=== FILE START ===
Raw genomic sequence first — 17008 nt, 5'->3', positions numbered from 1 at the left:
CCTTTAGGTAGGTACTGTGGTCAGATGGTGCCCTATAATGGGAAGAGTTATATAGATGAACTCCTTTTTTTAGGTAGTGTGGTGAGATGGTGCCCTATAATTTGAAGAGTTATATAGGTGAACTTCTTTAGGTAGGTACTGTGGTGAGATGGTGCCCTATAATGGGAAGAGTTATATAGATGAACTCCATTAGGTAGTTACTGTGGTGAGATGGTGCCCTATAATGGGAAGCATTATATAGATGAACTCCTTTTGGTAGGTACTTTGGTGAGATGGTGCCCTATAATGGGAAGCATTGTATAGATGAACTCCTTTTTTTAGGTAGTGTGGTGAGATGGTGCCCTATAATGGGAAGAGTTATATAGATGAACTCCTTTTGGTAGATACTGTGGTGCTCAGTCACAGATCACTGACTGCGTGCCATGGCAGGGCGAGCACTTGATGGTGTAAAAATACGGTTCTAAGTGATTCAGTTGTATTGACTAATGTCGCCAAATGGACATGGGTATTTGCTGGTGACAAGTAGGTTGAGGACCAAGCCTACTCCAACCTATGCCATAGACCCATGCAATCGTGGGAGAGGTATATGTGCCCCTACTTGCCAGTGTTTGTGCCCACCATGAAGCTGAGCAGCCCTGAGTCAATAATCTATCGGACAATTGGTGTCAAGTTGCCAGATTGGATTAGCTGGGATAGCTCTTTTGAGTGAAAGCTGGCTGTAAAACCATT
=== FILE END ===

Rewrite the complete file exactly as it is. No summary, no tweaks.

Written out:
Raw genomic sequence first — 17008 nt, 5'->3', positions numbered from 1 at the left:
CCTTTAGGTAGGTACTGTGGTCAGATGGTGCCCTATAATGGGAAGAGTTATATAGATGAACTCCTTTTTTTAGGTAGTGTGGTGAGATGGTGCCCTATAATTTGAAGAGTTATATAGGTGAACTTCTTTAGGTAGGTACTGTGGTGAGATGGTGCCCTATAATGGGAAGAGTTATATAGATGAACTCCATTAGGTAGTTACTGTGGTGAGATGGTGCCCTATAATGGGAAGCATTATATAGATGAACTCCTTTTGGTAGGTACTTTGGTGAGATGGTGCCCTATAATGGGAAGCATTGTATAGATGAACTCCTTTTTTTAGGTAGTGTGGTGAGATGGTGCCCTATAATGGGAAGAGTTATATAGATGAACTCCTTTTGGTAGATACTGTGGTGCTCAGTCACAGATCACTGACTGCGTGCCATGGCAGGGCGAGCACTTGATGGTGTAAAAATACGGTTCTAAGTGATTCAGTTGTATTGACTAATGTCGCCAAATGGACATGGGTATTTGCTGGTGACAAGTAGGTTGAGGACCAAGCCTACTCCAACCTATGCCATAGACCCATGCAATCGTGGGAGAGGTATATGTGCCCCTACTTGCCAGTGTTTGTGCCCACCATGAAGCTGAGCAGCCCTGAGTCAATAATCTATCGGACAATTGGTGTCAAGTTGCCAGATTGGATTAGCTGGGATAGCTCTTTTGAGTGAAAGCTGGCTGTAAAACCATT